Wednesday 29th April 2015 is International Noise Awareness Day. A day when people, organisations and governments around the world raise awareness of unwanted noise that can affect your health. To commemorate this day, hereâs 5 noise facts.
1. The Definition of Noise is âUnwanted Soundâ
Technically, there is actually no such thing as a noise. Noise is perceived as an unwanted sound. This makes it a very subjective matter that affects individuals, communities and businesses around the world differently.
Sound is defined as any pressure variation in air, water or other medium that your ear can detect. Regulations such as the 2005 Control of Noise at Work Regulations do provide suggested safe levels for the amount of sound pressure you can exposed to over a period of time.
2. 80 Decibels is the Action Level for Noise Exposure
Why do we care so much about noise? In the long-term, exposure to too much noise can cause noise-induced hearing loss and tinnitus, as well as stress. Stress can then lead to other health problems.
The level at which noise can start to become harmful to your hearing is 80 dB for 8 hours. Thatâs equivalent to a domestic vacuum cleaner.
As the noise level increases, the amount of time you can be exposed to it before causing damage to your hearing decreases.
- 85 dB â 8 Hours
- 88 dB â 4 Hours
- 91 dB â 2 Hours
- 94 dB â 1 Hour
- 97 dB â 30 Minutes
- 100 dB â 15 Minutes
- 103 dB â 7.5 Minutes
- 106 dB â 3.75 Minutes
- 109 dB â 1.875 Minutes
- 112 dB – 56 Seconds
- 115 dB â 28 Seconds
Each increase of 3 dB represents a doubling of the noise level. Thatâs because decibels are measuring on a logarithmic scale. So, increase the noise level by 3 dB, reduce the time by half.
3. One in Five EU Workers Are Affected by Noise at Work
The European Agency for Safety and Health at Work predicts one in five EU workers have to raise their voices to be heard at work. This is one of the key warning signs that you have a noise at work problem that needs investigating.
The risk of not investigating this is great. You or your employees could be subjected to high noise levels that will damage your hearing over a period of time. If this is the case, the business could be open to prosecution or compensation claims by the individuals affected.
The best way to keep a check on noise at workÂ is to carry out regular noise risk assessments. Youâll need to identify individuals who might be affected by noise and measure their exposure using either a sound level meter or a noise dosimeter.
If you find that people are exposed to dangerous noise levels, you must take steps to control the risks. This might involve changing shift patterns to reduce the time people or exposed to high levels of noise, investing in quieter machinery or sound barriers.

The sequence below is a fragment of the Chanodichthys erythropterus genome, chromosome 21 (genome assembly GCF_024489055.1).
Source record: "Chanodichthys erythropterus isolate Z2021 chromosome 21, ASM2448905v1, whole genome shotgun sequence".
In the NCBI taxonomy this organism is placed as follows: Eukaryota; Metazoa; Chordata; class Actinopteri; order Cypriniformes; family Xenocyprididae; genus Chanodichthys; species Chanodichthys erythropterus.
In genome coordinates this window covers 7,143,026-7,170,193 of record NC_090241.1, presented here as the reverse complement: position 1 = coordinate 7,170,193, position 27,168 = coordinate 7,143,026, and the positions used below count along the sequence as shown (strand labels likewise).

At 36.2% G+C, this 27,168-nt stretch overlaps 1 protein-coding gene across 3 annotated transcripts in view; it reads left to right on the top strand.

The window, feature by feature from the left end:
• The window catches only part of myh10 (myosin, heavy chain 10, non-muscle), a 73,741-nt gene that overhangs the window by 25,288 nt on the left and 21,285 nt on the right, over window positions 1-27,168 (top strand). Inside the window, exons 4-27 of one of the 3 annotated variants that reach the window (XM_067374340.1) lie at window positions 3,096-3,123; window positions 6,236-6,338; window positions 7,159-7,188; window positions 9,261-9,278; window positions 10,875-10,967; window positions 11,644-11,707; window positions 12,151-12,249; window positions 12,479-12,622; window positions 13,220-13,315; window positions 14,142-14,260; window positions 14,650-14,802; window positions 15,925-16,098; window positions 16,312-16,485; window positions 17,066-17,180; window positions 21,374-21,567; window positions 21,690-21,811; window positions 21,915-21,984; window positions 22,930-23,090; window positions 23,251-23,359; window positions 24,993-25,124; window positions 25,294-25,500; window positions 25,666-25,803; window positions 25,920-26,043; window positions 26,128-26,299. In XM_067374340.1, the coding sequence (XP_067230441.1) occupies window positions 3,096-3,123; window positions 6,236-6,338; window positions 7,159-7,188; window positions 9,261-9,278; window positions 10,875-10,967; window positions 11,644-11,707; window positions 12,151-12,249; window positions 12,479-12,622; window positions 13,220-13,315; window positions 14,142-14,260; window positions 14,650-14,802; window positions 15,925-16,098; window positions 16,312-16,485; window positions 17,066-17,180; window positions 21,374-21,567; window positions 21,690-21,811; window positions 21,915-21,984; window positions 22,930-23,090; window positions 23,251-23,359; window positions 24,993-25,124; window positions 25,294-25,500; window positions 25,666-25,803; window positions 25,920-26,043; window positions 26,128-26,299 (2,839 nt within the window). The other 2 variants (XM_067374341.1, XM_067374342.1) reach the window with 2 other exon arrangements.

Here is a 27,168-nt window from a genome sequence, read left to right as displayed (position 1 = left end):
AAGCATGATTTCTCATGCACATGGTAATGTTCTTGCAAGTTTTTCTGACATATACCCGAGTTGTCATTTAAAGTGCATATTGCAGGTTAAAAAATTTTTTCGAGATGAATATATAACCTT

If youâve made every effort to control the noise but the levels are still too high, you can introduce hearing protection for your workforce. If you use a sound level meter with octave band analysis, youâll be able to receive recommendations for protection using noise analysis software.
For a full breakdown of investigating noise at work, download our eBook: 5 Biggest Noise at Work Mistakesâ¦.and How to Fix Them.
4. 76% Affected by Noise Nuisance
Itâs estimated that up to 76% of the UK population is effected by noise pollution or noise nuisance.
This can be caused by excessive noise from construction sites, airports, wind farms of industrial areas. Noise nuisance can also be a lot closer to home in the form of noisy neighbours, barking dogs and even karaoke nights.
If youâre affected by a noise nuisance issue, itâs always recommended that your approach your local council of Housing Association first. Theyâll be able to use equipment like a noise nuisance recorder to accurately measure, record and analyse reported cases of noise nuisance.
5. The Noisiest Job Isâ¦â¦
Airport ground staff. Anyone living near an airport or under itâs flight path will tell you how noisy it can be. Imagine working underneath planes taking off all day.
Airport ground staff are commonly exposed to 140+dB every time an aircraft takes off. There isnât much airports can do to control the noise but manufacturers are trying to make air travel quieter and quieter. For this reasons, youâll usually see worker wearing hearing protection and communicating with hand signals.
So, thatâs it. 5 Noise Facts to commemorate International Noise Awareness Day.
Latest posts by The Noise Doctor (see all)
- NoiseNews Round-Up: Legoland, Silent Discos, Warring Councils & Dementia - 8th February 2017
- The Noise Doctor’s Review of 2016 - 20th December 2016
- NoiseNews: Something Fishy Going on in British Waters? - 6th October 2016